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Radio Replies Second Volume - Abortion
Celledoor.Com ^ | 1940 | Fathers Rumble & Carty

Posted on 05/28/2011 10:12:30 PM PDT by GonzoII


1000. Wide publicity has been given to the case of a doctor who was acquitted on a charge involving an illegal operation.

That is true.

1001. What is the law or teaching of the Catholic Church on the right or otherwise of a doctor to perform an operation such as he admitted he carried out?

The Catholic Church teaches, and ever will teach, that no doctor has any right before God and in conscience to perform such an operation. The deliberate and direct destruction of innocent human life is forbidden by the commandment, "Thou shalt not kill." Another principle insisted upon by the Catholic Church is that the end does not justify any morally evil means. And the commandment, "Thou shalt not kill," forbids the direct killing of an innocent human being before birth as well as after birth.

1002. Does the law or teaching differ from accepted medical ethics?

No. But if it did, accepted medical ethics would be wrong. However no medical man who observes the ethical principles generally acknowledged by the profession would perform such an operation. Doctors exist to save life, not to destroy it. And there are thousands of doctors, men of honor and integrity, who will have nothing to do with an operation to secure the deliberate abortion of a living child at any stage prior to viability. Even if the choice seems to be between the life of the mother or of the child, they will not deliberately destroy the life of the one in order to save the other. Admitting the equal rights of both to existence, they do their utmost to save both, leaving the issue to God's providence. And very often they do save both, finding their earlier opinion most happily mistaken.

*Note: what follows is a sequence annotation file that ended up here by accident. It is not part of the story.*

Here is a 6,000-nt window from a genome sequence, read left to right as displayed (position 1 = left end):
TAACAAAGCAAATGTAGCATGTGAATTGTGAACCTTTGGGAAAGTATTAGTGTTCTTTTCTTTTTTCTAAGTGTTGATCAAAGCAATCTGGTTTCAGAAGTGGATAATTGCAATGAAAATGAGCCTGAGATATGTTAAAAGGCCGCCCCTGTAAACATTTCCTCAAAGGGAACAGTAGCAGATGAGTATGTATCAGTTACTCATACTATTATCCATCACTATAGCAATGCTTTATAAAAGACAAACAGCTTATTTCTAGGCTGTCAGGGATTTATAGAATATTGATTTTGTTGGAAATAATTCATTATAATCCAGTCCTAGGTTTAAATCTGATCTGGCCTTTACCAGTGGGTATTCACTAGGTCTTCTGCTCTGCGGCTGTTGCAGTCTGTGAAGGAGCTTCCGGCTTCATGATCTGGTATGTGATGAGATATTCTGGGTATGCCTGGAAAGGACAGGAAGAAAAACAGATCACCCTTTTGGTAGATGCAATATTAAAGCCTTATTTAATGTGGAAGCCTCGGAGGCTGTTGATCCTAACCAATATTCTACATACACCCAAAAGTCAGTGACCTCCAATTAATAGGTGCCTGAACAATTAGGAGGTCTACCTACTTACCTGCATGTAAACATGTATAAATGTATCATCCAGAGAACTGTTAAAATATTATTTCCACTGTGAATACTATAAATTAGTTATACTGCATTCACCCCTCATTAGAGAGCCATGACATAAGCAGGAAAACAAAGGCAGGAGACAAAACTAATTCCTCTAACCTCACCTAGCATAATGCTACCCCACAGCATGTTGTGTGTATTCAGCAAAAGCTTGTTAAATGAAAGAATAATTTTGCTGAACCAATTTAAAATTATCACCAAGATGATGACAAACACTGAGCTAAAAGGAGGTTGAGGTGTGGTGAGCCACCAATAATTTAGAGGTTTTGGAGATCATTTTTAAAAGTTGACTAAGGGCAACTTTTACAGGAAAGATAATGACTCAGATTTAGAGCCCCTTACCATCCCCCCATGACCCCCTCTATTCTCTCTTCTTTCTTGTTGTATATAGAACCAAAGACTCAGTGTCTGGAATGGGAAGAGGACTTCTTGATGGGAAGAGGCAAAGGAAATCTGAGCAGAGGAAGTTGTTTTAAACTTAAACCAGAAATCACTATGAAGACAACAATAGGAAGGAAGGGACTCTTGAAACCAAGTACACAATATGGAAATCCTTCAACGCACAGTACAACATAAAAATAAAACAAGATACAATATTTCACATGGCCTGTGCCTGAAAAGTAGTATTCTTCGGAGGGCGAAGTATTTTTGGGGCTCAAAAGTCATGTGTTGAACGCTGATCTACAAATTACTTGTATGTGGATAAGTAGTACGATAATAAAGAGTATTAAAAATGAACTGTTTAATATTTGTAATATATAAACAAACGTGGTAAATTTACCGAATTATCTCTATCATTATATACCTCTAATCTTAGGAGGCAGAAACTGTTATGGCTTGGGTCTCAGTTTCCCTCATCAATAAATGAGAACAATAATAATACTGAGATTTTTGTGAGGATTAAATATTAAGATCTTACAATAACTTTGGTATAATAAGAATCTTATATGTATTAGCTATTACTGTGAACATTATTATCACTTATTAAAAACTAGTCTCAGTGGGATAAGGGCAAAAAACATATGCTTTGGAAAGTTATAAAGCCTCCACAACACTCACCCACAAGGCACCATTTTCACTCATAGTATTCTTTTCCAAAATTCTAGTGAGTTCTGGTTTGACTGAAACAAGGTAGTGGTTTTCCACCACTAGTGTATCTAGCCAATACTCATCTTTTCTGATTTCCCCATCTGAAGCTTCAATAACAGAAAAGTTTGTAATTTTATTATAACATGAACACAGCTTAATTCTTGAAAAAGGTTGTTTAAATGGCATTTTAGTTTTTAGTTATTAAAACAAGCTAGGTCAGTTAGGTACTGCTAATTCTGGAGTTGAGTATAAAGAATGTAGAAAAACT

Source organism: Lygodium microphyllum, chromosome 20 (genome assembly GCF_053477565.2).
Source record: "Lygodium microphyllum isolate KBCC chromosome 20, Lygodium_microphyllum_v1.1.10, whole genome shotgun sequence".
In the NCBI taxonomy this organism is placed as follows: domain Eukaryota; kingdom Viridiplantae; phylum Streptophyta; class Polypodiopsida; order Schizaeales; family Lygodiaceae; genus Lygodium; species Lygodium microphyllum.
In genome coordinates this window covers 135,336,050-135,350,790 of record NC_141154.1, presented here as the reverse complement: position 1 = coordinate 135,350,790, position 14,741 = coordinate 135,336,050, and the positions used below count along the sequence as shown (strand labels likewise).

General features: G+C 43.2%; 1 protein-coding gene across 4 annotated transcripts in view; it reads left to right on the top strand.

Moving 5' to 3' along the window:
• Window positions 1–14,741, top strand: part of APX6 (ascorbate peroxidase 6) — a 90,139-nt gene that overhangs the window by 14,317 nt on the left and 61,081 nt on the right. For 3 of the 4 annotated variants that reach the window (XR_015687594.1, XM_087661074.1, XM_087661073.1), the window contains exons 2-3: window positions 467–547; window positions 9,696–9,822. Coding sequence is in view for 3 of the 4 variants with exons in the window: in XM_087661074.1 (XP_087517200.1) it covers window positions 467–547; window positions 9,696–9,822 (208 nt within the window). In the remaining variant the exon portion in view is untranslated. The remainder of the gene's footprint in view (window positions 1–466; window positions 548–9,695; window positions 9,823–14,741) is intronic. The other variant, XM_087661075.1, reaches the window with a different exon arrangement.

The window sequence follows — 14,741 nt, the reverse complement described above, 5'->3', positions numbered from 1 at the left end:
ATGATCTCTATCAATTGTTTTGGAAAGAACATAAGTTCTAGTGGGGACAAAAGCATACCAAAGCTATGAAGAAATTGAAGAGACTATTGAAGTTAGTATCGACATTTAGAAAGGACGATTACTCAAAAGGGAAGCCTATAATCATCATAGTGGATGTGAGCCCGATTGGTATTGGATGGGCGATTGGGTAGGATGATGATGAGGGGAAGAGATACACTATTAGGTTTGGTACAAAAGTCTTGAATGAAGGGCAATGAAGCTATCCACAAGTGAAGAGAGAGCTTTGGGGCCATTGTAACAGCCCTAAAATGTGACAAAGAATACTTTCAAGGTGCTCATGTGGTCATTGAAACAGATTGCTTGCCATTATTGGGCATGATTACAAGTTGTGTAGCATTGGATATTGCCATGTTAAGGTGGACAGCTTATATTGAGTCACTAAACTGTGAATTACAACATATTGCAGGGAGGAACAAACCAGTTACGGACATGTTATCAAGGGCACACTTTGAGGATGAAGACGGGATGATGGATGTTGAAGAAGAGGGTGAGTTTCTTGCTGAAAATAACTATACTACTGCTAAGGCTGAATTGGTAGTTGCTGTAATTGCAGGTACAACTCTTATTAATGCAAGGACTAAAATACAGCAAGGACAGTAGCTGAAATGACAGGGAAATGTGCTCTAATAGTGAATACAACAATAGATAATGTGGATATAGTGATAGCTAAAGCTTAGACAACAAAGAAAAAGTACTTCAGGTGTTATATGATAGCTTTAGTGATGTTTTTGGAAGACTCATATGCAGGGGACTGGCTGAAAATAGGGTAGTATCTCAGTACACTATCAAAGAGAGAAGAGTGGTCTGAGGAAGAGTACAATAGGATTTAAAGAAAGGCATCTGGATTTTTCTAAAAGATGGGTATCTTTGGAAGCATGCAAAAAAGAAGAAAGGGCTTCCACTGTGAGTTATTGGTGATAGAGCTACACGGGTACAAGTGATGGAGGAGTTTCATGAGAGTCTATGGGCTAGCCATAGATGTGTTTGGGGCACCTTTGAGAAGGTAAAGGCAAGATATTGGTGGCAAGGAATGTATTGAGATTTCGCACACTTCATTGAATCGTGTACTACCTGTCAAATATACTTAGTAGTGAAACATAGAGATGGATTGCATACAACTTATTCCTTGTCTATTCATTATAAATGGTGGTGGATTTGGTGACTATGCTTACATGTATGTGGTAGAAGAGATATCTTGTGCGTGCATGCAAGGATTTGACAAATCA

1003. The public may construe the jury's verdict in the case as a change in a principle of criminal law.

It was not. The doctor believed that the law forbade what he did, and argued that he wanted the law changed. But when the case actually came to court, his legal advisers really dodged the issue, and pleaded that his action was really remotely in accordance with the law. And the jury accepted the plea, and gave a verdict of not guilty. But, whatever the attitude of civil law on this matter, in the light of God's law, "Thou shalt not kill," operations similar to that performed rank as the sin of murder. No human legislation can change the law of God, nor can human reasons of expediency justify its violation. The Catholic Church, therefore, will always insist that such operations are morally wrong and unjustified before God.

1004. At what stage of its development does a child receive its individual soul?